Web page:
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Saving Essential Object Information Through Java Object Serialization and Java Compression, Storing the Java Object Essentials on a Non-Java System

IP.com Disclosure Number: IPCOM000123892D
Original Publication Date: 1999-Jun-01
Included in the Prior Art Database: 2005-Apr-05
Document File: 2 page(s) / 142K

Publishing Venue

IBM

Related People

Furze, M: AUTHOR [+2]

Abstract

In the original implication of the Host On Demand 5250 emulator, the Save command, and its corresponding Restore command design was implemented incorrectly. The object information was stored in an array, on the PC, while sending an index into the array to the host AS/400. The save command is supposed to be received by the terminal (or terminal emulator in this case) and the response to the command should be all the information needed by the terminal to restore it to its state at that moment. The information is then returned to the terminal in the form of the Restore command, with the data in exactly the same state it was in when the terminal sent it in the reply to the Save command. Our first implementation showed a flaw shortly after release.

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Saving Essential Object Information Through Java Object Serialization
and Java Compression, Storing the Java Object Essentials on a Non-Java
System

   In the original implication of the Host On Demand 5250
emulator, the Save command, and its corresponding Restore command
design was implemented incorrectly.  The object information was
stored in an array, on the PC, while sending an index into the array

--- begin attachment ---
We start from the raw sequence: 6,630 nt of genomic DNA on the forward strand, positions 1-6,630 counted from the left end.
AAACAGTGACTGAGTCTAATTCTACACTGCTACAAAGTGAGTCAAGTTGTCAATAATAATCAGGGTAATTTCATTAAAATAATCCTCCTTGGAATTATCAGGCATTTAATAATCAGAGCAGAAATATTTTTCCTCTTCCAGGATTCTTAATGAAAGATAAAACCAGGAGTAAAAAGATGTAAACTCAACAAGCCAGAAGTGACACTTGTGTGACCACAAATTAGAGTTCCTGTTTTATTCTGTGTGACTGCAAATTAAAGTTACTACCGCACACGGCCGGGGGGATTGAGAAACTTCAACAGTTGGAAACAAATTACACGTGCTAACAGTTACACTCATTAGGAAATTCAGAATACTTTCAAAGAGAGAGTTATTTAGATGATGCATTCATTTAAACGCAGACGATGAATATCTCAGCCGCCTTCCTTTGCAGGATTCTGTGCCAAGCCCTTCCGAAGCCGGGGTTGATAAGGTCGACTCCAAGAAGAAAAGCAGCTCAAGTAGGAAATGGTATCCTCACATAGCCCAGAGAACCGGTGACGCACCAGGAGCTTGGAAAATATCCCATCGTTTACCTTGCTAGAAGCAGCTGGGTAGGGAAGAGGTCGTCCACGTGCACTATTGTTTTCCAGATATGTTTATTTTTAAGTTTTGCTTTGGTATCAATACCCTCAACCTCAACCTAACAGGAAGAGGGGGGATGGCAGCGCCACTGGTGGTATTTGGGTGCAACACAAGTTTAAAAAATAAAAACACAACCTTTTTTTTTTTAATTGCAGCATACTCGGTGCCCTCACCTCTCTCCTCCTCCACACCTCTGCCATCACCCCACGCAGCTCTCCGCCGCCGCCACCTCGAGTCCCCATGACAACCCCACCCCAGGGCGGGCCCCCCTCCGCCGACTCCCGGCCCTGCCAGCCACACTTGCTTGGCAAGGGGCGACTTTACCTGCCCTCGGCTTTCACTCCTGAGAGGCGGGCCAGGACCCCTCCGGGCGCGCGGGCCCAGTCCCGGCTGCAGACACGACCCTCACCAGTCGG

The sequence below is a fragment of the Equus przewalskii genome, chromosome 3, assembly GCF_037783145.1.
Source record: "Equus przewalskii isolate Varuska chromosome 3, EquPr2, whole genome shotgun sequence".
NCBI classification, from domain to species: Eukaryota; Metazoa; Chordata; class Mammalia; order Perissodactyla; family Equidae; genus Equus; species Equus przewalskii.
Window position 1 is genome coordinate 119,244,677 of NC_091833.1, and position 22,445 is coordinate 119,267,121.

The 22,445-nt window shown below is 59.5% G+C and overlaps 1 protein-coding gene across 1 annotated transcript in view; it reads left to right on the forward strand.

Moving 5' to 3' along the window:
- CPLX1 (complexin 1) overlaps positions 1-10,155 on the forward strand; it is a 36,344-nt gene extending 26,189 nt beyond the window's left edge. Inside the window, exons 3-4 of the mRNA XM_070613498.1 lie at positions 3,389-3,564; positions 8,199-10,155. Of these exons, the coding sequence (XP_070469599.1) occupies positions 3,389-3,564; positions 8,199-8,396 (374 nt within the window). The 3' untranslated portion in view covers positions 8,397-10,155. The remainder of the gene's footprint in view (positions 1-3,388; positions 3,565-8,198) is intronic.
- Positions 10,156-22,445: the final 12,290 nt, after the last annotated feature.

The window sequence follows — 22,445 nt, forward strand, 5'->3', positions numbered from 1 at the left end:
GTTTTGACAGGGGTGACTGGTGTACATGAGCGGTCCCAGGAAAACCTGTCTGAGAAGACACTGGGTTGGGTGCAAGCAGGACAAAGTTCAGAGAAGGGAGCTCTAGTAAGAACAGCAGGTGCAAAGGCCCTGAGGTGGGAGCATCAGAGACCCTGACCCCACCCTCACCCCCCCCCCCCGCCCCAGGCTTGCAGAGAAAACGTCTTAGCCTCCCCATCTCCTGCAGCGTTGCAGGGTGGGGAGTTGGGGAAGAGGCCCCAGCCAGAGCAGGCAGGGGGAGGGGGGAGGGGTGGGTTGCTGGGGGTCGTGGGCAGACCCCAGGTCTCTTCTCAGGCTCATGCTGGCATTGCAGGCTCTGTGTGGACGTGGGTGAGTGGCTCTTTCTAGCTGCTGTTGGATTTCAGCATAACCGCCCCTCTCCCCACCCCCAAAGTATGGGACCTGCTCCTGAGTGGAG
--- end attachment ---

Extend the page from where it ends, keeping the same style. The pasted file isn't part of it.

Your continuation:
to the host AS/400.  The save command is supposed to be received by
the terminal (or terminal emulator in this case) and the response to
the command should be all the information needed by the terminal to
restore it to its state at that moment.  The information is then
returned to the terminal in the form of the Restore command, with the
data in exactly the same state it was in when the terminal sent it in
the reply to the Save command.  Our first implementation showed a
flaw shortly after release.  The index limit to the array of saved
objects was originally 10, and a customer soon ran into that limit.
The first temporary correction was to move the limit up to 100, and
then to 10000.  The severity of the problem escalated when a
customer application regularly reached this boundary.  When the
boundary was reached, the Save/Restore function would no longer
function, and the emulation program simply hung.  In addition, the
memory objects of saved data required system resource.

   The 5250 architecture requires that the data be saved on
the host in order to insure proper "clean up" of unused Save data.
Each host program is responsible for the data received by the
response to the Save command.  The data collected by the Save
command does not have to be used with a corresponding Restore
command.  When the host program finishes executing, and exits, the
program, and all the objects it owns are released and returned to
free memory.  The program not only does not notify the terminal of
the discarding of the extra saved data, it can not notify the
terminal, as the objects are discarded automatically.  It is easily
conceivable that a user written application, especially one used for
order entry to a common data base could save several screen images
for a single order, requiring the operator to use only 30 to 50
keystrokes.  One customer had operators who could reach the limit in
3 hours of order taking.

   The challenge was to transform the data into a data
stream, or string of bits at the lowest level of the definition that
could be transmitted to the host in response to a Save command, and
when the host returned the data in a Restore command the data stream
could be used to restore the emulation program to its state at the
time of the Save command.

   The solution is basically twofold.  First, the data
gathered into the object to be saved is Serialized using Java
functions which transform functional objects into a stream, this
stream can later be used to restore the object that we began with.
The second layer of processing is compr...